July 18, 2024
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July 18, 2024
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Linking Northern and Central NJ, Bronx, Manhattan, Westchester and CT

Ironman Lake Placid 2017: The Race Day Experience

Part 4


My bike ride had only put me 5 minutes behind last year’s pace.

I was down a total of 6 minutes.

Happy because I knew that I could make that up on the run.

If I run a 5:45 marathon, I would have a new record.

(Last year I ran 5:59)

Mile 1-7

I emerged from the changing tent into the bright afternoon sun.

It was like staring into the eye of a nuclear explosion

You’re not helping.

I stopped for the volunteer to apply suntan lotion to my limbs & I ran out onto main street.

The crowds were cheering the athletes like it was a parade.

I smiled and tried to focus on my pacing.

As nice as it is to have people ringing cowbells & blasting music from their cars, I find the crowds a distraction.

I’m trying to settle into my marathon pace and do a diagnostic checkout of systems.

The only way to know how my run is going to go is getting a sense of how my legs feel after 112 miles and my GPS watch…which was not finding a signal

It was acting as a stop watch.

No matter. The course has mile markers, so all I had to do was the time & distance calculations to figure out how hard to push my run. I was averaging 10:45 minutes miles, which put me ahead of schedule and then I started to feel back pain.

A low throbbing pain like a kidney punch. Lower back muscle fatigue. Breathing became labored. All the time spent trying to free the locked bike gears stressed my lumbar. I told myself.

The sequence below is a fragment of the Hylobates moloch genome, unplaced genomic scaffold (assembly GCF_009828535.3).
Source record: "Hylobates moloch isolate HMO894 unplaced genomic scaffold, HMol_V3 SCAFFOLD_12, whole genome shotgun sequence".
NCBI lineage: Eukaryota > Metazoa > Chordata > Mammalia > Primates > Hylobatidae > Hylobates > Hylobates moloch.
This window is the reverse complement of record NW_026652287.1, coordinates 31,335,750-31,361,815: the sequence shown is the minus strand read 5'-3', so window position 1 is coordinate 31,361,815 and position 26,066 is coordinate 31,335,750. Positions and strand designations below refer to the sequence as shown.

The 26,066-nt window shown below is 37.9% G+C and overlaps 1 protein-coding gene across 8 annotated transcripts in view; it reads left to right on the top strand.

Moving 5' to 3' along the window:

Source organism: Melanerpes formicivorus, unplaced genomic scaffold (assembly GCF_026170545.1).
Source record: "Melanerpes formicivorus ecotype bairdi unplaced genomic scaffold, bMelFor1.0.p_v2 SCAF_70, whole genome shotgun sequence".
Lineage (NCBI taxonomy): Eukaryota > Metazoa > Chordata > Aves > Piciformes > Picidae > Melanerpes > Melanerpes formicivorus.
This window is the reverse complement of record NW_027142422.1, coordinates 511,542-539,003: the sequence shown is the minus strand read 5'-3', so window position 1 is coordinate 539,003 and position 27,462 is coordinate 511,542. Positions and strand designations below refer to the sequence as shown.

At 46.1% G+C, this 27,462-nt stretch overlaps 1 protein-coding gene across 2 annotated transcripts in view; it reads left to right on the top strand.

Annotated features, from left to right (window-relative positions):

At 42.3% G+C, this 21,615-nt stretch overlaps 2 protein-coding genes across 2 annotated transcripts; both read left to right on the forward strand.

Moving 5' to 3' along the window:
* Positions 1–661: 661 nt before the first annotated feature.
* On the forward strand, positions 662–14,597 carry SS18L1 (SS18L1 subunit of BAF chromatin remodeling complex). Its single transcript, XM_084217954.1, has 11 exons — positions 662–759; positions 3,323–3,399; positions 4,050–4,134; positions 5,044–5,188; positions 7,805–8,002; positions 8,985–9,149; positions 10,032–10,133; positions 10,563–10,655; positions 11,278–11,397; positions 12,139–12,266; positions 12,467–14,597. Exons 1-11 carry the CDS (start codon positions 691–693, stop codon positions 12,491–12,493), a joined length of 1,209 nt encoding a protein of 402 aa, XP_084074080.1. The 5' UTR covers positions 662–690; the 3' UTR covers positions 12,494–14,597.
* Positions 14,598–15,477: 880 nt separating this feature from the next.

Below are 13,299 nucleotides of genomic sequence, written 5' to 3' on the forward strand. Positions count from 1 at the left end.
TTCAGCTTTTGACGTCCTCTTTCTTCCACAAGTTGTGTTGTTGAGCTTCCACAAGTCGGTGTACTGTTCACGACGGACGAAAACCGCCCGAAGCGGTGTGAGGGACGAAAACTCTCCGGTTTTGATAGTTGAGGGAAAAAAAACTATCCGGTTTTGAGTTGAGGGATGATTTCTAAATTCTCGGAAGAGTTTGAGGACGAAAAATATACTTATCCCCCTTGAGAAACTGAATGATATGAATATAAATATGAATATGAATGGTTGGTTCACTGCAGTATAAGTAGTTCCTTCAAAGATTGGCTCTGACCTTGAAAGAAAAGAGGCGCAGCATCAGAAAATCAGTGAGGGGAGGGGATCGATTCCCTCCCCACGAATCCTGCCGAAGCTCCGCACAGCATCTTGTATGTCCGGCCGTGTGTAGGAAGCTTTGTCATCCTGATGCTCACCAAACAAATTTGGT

Don’t think about records, just keep moving at your fastest walking pace.

At mile 3, I reached Shlomo who was walking. We walked.

We hit the turnaround at mile 6.

At mile 7, I started running again.

I got a half mile and had to walk…again.

So it was going to be a walk/run type of afternoon.

Mile 8-13

A young man was standing in the road holding a large Hershey chocolate bar.

“You know you want it.”

“Yes I do.”


“What do you have?”

“Evan Williams Bourbon”

So after a piece of chocolate & shot of Bourbon, I was happy and running again.

Soon I was back into town, past the Olympic Oval to the 13 mile turn around.

I was only 5 minutes behind last year’s marathon.

When I added the swim & bike times I was just 11 minutes behind last year’s finish.

I was optimistic that my run would return, it had in other races.

Mile 13-26

Now the sun was going down & so was my pace.

All the stress of the bike was taking its toll, but hey, I’M DOING AN IRONMAN!

As fatigued as my back was, the rest of me felt strong.

The fact that I was cramping and yet I was still walk/running is a testament to all the training I did. To all the early morning runs.

And let’s not forget I’M DOING AN IRONMAN!

At mile 25, I told my wife that I was near,

“Just hurry up and finish, we miss you”.

That was all I needed to hear.

I pulled my costume out of the backpack I had been carrying for 26.2 miles.

I wanted to give my 5 year old something he would never forget.

I wound up giving myself an experience I will never forget.

I suited up and ran into the the Olympic Oval. I have done this 4 times before, but this was different.

As I jogged passed the crowd I kept hearing two things:


“He really does look like Ironman!”

The cheering as I approach the finish line became near

deafening. You are literally running towards the light.

I took a minute to drink it in. The moment you step onto the red and black carpet you are home.

Then I jogged past announcer Mike Reilly and heard my name…

“David Roher, Teaneck NJ,…you are…an IRONMAN!…Yeah, he does look like him.”

In the end, I didn’t break my record…I did something much more rewarding.

When things did not go as planned, I kept my head and persevered. Something I learned from Mom and Dad.

Something I hope I am passing along to my boys.

By David Roher


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